Friday, December 9, 2011

The Truth About the National Defense Authorization Act

The National Defense Authorization Act merely codifies existing law. It does not expand the government's powers to detain suspected terrorists.
Last week, the Senate voted 93-7 to pass S 1867, the National Defense Authorization Act. Congress has passed this Act every year since 1961. The Act sets policy and outlines financial and legal specifications for the U.S. Department of Defense, such as benefits for military personnel and purchase of equipment. The ACLU, Occupy San Francisco and other left wing groups are hysterically protesting that one of its provisions encroaches on civil liberties, and Obama has threatened to veto it. Section 1032 states that suspected terrorists related to al Qaeda and 911 shall be detained indefinitely by the military without a civilian trial until the end of authorized military hostilities.
The Senate Foreign Service Committee leadership asserts that the controversial provision merely codifies existing law. Liberal columnist Glenn Greenwald writing for Salon agrees, “…it doesn’t actually change the status quo all that much.” In Hamdi v. Rumsfeld (2004), the U.S. Supreme Court held that U.S. citizen and suspected terrorist Yaser Esam Hamdi could be held indefinitely as an “illegal enemy combatant.” However, the court qualified it by saying that U.S. citizens have the right to challenge their enemy combatant status before a judge. U.S. citizen and accused terrorist Jose Padilla, aka the dirty bomber, was arrested in the U.S. and held by the military without a trial for three and a half years. The Fourth Circuit has upheld his detainment.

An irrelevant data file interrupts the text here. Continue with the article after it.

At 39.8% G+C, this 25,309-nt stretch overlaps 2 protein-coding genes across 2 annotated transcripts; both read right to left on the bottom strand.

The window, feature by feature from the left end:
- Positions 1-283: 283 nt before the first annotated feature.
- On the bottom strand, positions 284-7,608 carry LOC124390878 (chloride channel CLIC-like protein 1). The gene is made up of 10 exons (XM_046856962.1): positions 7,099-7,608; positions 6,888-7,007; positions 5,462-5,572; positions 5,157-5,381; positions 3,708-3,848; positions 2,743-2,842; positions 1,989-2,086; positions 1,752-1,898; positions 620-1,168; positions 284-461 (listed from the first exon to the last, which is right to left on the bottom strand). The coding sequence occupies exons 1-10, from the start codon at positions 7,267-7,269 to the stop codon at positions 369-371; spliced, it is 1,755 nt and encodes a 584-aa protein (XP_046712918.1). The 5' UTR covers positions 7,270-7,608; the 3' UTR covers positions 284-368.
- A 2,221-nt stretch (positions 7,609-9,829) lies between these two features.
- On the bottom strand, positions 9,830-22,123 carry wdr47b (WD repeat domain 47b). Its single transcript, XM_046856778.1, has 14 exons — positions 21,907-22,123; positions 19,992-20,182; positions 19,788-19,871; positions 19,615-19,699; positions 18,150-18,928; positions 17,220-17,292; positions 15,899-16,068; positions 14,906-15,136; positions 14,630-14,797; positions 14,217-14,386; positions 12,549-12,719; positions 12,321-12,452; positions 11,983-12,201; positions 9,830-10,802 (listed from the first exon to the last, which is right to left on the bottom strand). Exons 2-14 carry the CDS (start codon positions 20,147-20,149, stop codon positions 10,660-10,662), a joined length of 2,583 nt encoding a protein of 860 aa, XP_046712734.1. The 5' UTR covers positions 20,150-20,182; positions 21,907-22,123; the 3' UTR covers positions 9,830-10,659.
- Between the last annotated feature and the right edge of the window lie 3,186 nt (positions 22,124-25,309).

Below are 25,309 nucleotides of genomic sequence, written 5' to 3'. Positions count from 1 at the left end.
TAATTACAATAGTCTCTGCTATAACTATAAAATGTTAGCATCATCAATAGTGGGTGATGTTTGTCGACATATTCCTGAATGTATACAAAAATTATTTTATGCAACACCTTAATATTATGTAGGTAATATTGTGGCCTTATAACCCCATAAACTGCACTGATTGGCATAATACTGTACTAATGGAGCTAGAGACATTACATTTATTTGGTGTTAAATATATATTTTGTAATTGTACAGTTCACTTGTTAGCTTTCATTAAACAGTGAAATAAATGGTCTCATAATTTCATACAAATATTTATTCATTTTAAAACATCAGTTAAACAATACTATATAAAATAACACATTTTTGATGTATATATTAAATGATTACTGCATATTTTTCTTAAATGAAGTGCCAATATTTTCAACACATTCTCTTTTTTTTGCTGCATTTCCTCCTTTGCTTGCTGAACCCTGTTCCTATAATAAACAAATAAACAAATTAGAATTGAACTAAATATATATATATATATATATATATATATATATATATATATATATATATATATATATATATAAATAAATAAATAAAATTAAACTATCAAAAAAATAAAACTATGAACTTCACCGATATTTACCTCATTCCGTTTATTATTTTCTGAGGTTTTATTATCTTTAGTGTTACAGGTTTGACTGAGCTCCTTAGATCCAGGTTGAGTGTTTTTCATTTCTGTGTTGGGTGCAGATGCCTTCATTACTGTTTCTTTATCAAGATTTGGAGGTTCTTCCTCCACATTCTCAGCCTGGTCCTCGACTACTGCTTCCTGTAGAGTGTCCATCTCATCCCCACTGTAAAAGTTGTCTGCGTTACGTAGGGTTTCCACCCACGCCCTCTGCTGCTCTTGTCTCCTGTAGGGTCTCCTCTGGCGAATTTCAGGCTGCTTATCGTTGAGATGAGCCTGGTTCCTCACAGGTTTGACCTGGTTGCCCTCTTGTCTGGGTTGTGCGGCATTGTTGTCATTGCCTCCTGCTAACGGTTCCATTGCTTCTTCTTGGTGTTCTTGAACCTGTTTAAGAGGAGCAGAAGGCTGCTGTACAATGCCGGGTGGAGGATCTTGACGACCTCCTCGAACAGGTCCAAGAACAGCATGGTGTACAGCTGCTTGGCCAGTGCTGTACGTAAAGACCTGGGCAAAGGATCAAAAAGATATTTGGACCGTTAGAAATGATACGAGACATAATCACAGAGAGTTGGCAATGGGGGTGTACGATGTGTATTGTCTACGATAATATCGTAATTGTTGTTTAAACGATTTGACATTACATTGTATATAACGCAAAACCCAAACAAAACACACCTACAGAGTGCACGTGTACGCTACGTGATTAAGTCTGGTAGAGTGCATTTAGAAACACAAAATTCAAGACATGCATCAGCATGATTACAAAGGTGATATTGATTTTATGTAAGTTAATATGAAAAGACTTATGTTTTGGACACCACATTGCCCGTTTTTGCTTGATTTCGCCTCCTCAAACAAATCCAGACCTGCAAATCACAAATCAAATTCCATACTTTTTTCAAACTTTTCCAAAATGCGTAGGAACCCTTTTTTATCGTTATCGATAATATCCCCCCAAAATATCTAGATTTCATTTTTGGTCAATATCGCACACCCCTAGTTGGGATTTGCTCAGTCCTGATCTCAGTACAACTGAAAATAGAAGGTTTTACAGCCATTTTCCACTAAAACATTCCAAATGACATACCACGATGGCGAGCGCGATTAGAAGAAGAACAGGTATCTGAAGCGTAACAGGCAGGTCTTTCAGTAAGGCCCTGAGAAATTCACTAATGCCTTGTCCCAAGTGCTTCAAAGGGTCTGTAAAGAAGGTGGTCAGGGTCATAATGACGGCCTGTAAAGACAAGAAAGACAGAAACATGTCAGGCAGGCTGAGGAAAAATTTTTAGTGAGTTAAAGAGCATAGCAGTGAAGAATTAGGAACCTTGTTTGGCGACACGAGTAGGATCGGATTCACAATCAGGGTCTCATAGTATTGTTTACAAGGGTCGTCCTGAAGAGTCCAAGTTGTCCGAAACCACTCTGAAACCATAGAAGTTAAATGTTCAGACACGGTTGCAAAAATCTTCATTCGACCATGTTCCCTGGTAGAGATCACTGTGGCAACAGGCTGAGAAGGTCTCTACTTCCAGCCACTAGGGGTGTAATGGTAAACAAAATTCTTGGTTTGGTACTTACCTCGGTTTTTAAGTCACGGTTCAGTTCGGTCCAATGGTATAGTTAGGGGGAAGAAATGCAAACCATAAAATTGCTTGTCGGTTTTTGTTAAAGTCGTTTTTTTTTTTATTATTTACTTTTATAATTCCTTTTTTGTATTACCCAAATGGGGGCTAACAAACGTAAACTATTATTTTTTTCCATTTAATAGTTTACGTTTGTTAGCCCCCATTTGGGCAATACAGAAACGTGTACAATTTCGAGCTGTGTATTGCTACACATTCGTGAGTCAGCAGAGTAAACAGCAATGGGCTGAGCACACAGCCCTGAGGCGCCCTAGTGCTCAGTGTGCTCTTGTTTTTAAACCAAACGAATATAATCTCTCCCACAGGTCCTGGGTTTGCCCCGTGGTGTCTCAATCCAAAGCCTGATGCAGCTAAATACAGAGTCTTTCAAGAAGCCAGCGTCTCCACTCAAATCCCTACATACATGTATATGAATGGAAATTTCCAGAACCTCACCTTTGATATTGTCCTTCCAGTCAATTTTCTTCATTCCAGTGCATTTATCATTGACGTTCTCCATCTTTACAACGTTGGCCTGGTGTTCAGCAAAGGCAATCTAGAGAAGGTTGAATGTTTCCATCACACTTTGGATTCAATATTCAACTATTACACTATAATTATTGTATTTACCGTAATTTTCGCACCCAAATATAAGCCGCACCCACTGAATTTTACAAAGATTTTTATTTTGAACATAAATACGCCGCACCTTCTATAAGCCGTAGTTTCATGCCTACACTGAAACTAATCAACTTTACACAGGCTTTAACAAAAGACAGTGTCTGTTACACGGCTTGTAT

Section 1032 applies to both terrorists arrested overseas and on U.S. soil. An amendment failed that would have exempted U.S. citizens. U.S. citizens are not included in the mandatory detention provision, instead the bill states that they may be detained, and an amendment was added giving the president the option to give them a civilian trial instead. 
A compromise amendment was adopted which recognizes that existing laws regarding U.S. citizens suspected of terrorism shall be respected. An amendment by Dianne Feinstein (D-CA) to limit military detentions to only those captured overseas failed by 55-35, and an amendment by Mark Udall (D-CO) to strip out the entire detention provision failed by 67-31.

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